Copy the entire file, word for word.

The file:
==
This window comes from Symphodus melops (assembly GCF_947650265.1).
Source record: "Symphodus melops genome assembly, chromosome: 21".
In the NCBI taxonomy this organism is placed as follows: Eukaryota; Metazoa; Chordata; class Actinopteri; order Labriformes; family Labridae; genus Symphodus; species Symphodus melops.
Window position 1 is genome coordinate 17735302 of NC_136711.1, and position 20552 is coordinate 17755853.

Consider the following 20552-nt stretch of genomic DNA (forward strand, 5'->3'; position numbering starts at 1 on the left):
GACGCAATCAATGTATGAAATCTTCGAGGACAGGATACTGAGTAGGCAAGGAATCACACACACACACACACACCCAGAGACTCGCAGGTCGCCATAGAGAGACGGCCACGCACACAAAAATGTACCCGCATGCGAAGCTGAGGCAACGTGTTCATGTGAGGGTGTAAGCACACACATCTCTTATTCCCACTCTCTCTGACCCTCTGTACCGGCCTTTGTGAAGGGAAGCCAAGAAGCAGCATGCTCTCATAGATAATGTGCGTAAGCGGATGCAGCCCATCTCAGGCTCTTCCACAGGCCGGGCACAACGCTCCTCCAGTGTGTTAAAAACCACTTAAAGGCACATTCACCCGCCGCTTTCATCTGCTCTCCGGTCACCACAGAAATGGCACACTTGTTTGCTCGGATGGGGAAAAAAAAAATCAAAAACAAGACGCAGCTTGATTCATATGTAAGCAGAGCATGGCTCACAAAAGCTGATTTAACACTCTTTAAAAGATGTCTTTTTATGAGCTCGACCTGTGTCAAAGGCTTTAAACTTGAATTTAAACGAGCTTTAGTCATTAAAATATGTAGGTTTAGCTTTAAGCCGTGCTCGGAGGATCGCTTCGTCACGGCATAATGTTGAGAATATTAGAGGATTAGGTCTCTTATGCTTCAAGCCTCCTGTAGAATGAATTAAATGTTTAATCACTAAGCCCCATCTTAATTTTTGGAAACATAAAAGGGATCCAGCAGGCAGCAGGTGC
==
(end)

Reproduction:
This window comes from Symphodus melops (assembly GCF_947650265.1).
Source record: "Symphodus melops genome assembly, chromosome: 21".
In the NCBI taxonomy this organism is placed as follows: Eukaryota; Metazoa; Chordata; class Actinopteri; order Labriformes; family Labridae; genus Symphodus; species Symphodus melops.
Window position 1 is genome coordinate 17735302 of NC_136711.1, and position 20552 is coordinate 17755853.

Consider the following 20552-nt stretch of genomic DNA (forward strand, 5'->3'; position numbering starts at 1 on the left):
GACGCAATCAATGTATGAAATCTTCGAGGACAGGATACTGAGTAGGCAAGGAATCACACACACACACACACACCCAGAGACTCGCAGGTCGCCATAGAGAGACGGCCACGCACACAAAAATGTACCCGCATGCGAAGCTGAGGCAACGTGTTCATGTGAGGGTGTAAGCACACACATCTCTTATTCCCACTCTCTCTGACCCTCTGTACCGGCCTTTGTGAAGGGAAGCCAAGAAGCAGCATGCTCTCATAGATAATGTGCGTAAGCGGATGCAGCCCATCTCAGGCTCTTCCACAGGCCGGGCACAACGCTCCTCCAGTGTGTTAAAAACCACTTAAAGGCACATTCACCCGCCGCTTTCATCTGCTCTCCGGTCACCACAGAAATGGCACACTTGTTTGCTCGGATGGGGAAAAAAAAAATCAAAAACAAGACGCAGCTTGATTCATATGTAAGCAGAGCATGGCTCACAAAAGCTGATTTAACACTCTTTAAAAGATGTCTTTTTATGAGCTCGACCTGTGTCAAAGGCTTTAAACTTGAATTTAAACGAGCTTTAGTCATTAAAATATGTAGGTTTAGCTTTAAGCCGTGCTCGGAGGATCGCTTCGTCACGGCATAATGTTGAGAATATTAGAGGATTAGGTCTCTTATGCTTCAAGCCTCCTGTAGAATGAATTAAATGTTTAATCACTAAGCCCCATCTTAATTTTTGGAAACATAAAAGGGATCCAGCAGGCAGCAGGTGC